The cabin grew out of the clearing’s center, sturdy as if it had put down a tap-root. Thinking of it, the little hairs along the back of the Fox’s neck pricked. The Man had passed this way recently. The blood-smell was thicker than it had ever been. Spooked by such a desperate scent on the air, the Fox trotted the last little bit to the hill-crest and peered down the clearing.
Something was different.
The cabin-door stood open and cried on its hinges.
He took a half-step forward, knowing that if he showed himself now, the Gray Goose would sound the alarm. Half the Tennessee territory was looking for his hide already and it was just this sort of thing that brought their skinny hounds on his trail. It was too dangerous and the Fox turned to go.
Then he heard it: a song. A tattered-up, tear-stained, poor excuse for a song, but a song still. Nothing had ever made the Fox lose his instincts before, but that song did. Or perhaps his instincts weren’t lost at all. Perhaps the song awakened the part of him that had shunned anything but the deepest shades of the forest these long years. Perhaps he’d never known what instinct was until the woman’s tattered song limped up-wind and wrapped like a fox’s own ruddy-gray brush around his throat.
The Fox cast a reel at the moon. Too bright. His shadow might take her notice before he hid himself in the bigger shadow of the strong-rooted cabin. But tonight it didn’t matter because tonight he’d come for her. And when the Fox had come for something, why he intended to do what it took to have it.
These kind of nights were the worst because I hurt and because Duck had seen John O’Grady’s rage from her corner-cot. But in their own cracked-up way they were the best ones too, because he’d be gone all night and the next day.
With no real reason to move, I burrowed into the cabin floor best I could and stayed there. Not that I could have moved, I was that bruised. My brow-bone had taken a shine from the table-leg and the blood shimmied down over my right eyelid. The chilliness of the outside came in through the door and ran up my torn dress.
“Mama?” Duck’s voice crumpled at the edges. “Mama?”
“Stay in bed, Duck,” I told her. Stay in bed. Like staying in bed would rub away all she’d just seen. Like staying in bed would save from the life that was ours to keep. I was sorry it wouldn’t do that. Sorrier than I’d ever been about anything.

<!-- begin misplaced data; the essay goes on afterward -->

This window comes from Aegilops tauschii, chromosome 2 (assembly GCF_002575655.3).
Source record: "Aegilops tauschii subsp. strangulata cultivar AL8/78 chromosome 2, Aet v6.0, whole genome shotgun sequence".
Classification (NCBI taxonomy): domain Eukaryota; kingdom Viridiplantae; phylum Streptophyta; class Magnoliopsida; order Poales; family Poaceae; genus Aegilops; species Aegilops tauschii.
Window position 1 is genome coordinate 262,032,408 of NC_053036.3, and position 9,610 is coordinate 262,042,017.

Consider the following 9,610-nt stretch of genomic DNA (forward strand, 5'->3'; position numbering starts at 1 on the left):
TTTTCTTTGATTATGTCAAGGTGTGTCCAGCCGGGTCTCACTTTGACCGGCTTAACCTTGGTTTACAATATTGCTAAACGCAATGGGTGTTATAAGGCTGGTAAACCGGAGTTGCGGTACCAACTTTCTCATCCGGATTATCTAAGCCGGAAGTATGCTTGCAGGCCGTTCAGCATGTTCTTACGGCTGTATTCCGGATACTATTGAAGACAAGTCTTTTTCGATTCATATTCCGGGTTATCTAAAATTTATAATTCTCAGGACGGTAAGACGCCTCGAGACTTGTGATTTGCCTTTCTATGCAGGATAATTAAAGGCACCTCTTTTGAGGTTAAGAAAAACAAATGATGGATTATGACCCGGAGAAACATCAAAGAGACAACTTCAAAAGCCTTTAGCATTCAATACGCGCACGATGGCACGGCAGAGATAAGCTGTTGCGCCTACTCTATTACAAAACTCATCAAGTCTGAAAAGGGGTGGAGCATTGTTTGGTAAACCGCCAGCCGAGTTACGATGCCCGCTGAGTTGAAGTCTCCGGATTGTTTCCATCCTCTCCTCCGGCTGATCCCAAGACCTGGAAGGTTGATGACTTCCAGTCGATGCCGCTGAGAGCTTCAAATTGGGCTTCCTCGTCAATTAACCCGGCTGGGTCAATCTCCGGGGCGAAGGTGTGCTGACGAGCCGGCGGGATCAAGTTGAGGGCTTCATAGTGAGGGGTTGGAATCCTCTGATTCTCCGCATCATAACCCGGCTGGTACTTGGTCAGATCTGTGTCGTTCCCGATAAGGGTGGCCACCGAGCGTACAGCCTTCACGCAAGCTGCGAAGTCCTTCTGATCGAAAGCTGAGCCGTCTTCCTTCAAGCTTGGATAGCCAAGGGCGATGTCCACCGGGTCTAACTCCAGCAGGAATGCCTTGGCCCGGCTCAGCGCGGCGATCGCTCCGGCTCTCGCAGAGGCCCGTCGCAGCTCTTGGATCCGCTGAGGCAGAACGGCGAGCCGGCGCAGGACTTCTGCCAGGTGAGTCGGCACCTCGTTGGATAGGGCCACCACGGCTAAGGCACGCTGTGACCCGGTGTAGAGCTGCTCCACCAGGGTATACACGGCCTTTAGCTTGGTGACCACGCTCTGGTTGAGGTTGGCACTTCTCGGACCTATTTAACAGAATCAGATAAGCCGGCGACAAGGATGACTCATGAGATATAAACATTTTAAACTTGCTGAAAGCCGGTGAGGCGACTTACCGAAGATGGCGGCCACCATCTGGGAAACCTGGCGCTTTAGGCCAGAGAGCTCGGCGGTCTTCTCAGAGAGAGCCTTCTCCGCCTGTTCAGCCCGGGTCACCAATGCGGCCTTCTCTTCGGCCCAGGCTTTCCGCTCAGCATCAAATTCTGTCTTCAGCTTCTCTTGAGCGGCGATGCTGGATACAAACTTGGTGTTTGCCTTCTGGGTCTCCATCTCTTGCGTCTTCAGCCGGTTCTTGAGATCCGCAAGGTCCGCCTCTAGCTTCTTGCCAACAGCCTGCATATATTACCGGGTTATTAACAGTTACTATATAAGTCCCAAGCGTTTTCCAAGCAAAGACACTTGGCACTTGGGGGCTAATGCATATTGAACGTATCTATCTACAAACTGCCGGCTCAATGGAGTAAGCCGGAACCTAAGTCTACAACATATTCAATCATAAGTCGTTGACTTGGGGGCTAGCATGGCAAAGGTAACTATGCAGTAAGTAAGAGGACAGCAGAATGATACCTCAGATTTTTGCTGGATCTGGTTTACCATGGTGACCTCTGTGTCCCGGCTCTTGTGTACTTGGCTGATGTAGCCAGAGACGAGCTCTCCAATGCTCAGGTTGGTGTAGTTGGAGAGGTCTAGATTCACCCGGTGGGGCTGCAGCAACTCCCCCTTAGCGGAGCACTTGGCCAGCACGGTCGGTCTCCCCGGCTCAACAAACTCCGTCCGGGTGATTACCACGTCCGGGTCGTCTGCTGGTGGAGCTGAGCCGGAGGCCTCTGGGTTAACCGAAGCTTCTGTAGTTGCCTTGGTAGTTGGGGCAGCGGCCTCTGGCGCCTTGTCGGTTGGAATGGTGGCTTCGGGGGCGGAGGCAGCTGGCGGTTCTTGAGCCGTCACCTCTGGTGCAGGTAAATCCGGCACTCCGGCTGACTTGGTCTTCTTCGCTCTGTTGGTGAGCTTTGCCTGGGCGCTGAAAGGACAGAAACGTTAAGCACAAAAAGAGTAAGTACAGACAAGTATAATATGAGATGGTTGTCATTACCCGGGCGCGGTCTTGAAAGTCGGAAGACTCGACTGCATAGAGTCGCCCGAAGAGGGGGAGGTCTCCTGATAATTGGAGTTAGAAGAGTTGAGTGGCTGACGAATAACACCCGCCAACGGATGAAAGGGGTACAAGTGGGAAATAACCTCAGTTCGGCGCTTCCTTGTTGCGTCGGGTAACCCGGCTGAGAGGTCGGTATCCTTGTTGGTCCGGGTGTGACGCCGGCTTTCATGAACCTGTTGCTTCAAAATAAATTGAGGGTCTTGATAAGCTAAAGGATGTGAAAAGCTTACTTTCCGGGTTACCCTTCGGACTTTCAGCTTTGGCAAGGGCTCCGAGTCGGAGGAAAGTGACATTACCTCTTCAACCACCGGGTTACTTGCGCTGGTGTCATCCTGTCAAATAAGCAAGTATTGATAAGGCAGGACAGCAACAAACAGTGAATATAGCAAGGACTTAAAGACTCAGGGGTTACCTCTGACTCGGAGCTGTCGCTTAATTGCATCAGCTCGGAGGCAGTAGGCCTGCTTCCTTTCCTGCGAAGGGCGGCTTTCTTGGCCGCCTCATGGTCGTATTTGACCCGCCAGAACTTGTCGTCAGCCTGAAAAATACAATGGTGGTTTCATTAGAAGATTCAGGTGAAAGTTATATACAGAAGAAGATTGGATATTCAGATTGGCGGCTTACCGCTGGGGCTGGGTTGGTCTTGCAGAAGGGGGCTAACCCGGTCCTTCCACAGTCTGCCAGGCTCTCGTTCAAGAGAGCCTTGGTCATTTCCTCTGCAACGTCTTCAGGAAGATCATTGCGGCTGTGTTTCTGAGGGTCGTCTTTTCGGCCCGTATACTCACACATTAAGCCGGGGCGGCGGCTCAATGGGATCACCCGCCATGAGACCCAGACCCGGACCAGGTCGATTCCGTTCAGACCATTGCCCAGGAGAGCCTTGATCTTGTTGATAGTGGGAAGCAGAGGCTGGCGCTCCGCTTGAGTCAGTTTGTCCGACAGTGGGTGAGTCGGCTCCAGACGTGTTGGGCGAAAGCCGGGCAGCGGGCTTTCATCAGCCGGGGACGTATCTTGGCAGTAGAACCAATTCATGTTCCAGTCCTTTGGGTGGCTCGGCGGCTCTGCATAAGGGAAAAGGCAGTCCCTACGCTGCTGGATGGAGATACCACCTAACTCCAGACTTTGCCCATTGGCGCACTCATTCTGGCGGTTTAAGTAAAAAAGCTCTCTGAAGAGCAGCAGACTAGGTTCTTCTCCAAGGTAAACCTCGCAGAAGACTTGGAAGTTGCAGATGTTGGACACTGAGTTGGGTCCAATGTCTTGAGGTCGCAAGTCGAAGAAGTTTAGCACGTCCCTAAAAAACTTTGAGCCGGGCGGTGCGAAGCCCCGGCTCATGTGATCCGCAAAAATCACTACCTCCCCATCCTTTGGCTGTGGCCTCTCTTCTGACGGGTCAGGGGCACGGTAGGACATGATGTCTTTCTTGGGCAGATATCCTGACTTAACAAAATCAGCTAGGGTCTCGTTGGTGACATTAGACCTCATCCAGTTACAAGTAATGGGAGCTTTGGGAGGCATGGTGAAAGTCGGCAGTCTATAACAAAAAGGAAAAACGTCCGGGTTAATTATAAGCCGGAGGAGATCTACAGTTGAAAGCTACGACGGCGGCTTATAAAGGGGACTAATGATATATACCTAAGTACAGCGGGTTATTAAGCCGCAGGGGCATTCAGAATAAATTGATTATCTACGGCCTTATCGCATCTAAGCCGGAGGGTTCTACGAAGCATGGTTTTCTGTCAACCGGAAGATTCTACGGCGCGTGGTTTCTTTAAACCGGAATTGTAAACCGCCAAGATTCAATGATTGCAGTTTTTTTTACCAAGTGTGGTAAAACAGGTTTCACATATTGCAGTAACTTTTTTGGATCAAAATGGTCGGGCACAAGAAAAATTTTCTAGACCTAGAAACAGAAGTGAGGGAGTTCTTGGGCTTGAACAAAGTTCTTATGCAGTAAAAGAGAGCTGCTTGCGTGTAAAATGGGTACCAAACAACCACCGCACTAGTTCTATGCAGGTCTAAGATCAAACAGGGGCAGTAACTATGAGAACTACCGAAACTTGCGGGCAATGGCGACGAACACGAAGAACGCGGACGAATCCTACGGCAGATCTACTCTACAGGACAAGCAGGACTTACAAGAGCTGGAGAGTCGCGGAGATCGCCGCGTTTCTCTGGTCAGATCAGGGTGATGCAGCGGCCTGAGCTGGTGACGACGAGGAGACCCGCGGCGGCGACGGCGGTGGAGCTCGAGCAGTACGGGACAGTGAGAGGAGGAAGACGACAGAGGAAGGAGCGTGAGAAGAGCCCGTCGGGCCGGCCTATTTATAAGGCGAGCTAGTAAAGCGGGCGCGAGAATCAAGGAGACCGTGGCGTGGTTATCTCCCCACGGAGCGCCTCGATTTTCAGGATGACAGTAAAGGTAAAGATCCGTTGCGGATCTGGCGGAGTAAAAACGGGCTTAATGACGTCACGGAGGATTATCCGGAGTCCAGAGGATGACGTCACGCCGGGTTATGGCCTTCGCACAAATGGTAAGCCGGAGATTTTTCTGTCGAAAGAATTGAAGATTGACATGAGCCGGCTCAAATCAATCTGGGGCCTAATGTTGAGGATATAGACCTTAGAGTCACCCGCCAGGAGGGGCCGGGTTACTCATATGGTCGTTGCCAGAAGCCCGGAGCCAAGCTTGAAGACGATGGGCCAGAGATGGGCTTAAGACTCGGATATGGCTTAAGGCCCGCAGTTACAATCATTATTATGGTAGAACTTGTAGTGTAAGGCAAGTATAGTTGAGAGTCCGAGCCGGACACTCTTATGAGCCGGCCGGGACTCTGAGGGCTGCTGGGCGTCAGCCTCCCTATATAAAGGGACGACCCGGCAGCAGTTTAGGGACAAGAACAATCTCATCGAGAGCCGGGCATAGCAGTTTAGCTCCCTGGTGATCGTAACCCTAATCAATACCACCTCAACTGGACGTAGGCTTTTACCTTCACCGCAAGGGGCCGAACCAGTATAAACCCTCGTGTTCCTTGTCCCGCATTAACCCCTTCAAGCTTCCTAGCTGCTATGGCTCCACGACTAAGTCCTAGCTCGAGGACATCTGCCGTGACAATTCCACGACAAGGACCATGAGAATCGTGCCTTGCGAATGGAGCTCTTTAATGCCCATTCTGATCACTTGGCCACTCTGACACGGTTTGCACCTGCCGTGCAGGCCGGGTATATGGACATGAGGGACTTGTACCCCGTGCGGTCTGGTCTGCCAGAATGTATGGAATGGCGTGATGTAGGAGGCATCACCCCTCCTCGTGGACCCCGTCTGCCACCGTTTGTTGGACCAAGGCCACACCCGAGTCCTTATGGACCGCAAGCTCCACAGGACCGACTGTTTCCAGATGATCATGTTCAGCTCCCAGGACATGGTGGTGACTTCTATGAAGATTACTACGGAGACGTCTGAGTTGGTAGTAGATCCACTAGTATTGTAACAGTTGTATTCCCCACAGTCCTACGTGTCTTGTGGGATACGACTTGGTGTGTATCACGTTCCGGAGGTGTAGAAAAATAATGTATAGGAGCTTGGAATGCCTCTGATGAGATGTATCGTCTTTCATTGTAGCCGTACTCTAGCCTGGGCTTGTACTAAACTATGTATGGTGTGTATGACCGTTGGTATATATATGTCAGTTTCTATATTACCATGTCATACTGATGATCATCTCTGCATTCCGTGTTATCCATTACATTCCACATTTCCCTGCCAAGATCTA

Duck dropped her stubborn feet onto the wood boards and pidder-pidder-pattered as she trotted from her end of the room to mine. Little rebel, just like her mama.
“Pa’s a mean man.” Only four years old but I’d never seen an owl look half as solemn.
I opened my mouth to say no, her Pa wasn’t mean, he was just a little frustrated. But I couldn’t lie to her. Best to know meanness when she saw it and take a good dislikin’ for anything wearing similar colors. I patted the floor next to me. Duck plopped down, scooted my skirts to the side, and ruffled her fingers in my hair.
“You hurt bad, Mama?”
Tears came up. “Not real bad, Duckling.”
She moved her finger to my face, smoothing my cheek. “My pretty Mama.”
I turned my head and kissed her fingertips. The bruising already burned a little less. My head had stopped bleedin’. Duck had magic in her fingers. Baby magic. The kind the fox had barked at the night my Duck was born.
“You settle on down, Duck,” I whispered, and shifted so her head laid in the curve of my waist. “I’m gonna sing you a song.”
“Is it an old one?”
“A new one.”
“Good.” She flipped over to face me and her bottom lip pushed out pink as strawberries.
I eased my arm around her and bit my own lip as pain grappled with my shoulder. John O’Grady had dislocated it this time, I was sure. Still, holding onto Duck was like holding onto all the goodness in the world at once.
“O, the fox went out on a chilly night,” I sang. My voice didn’t stand too strong on its legs, but it was for Duck I sang and I knew she didn’t care.
I sang what words I remembered, made up others to fit the tune. “He begged for the moon to give him light, for he’d many a mile to go that night before he reached the town-o, town-o, town-o. He’d many a mile to go that night before he reached the town-o.”
Duck’s eyelids flickered and finally closed and her sleeping-breath came on, slow and heavy. I pulled her dark curls through my fingers and kept singing to comfort myself.
“First he grabbed the gray goose by the neck and he swung a duck across his back...”
A wind freshened in the doorway and fluttered my torn dress.
“...and he didn’t mind the quack-quack-quack or the legs all dangling down-o, down-o, down-o...”
Shadows dragged across the yard, driving hard before the wind.
“O, he didn’t mind the quack-quack-quack or the legs all dangling down-o...”
The Fox went in to her, into the place that smelled of blood and desperation, fear and fevered pride. Silent at first, and on tip-toes. She still sang and he stood above her, his breath quivering.
The moon shifted and his shadow came to dance.
No more song.
Caught in the trap of intruded-on pain, she blazed gray-eyed surprise and the duckling blazed too, a smaller, in all other ways identical, version of her. Right then, the Fox forgot how to speak. Hours of practice, only to forget again.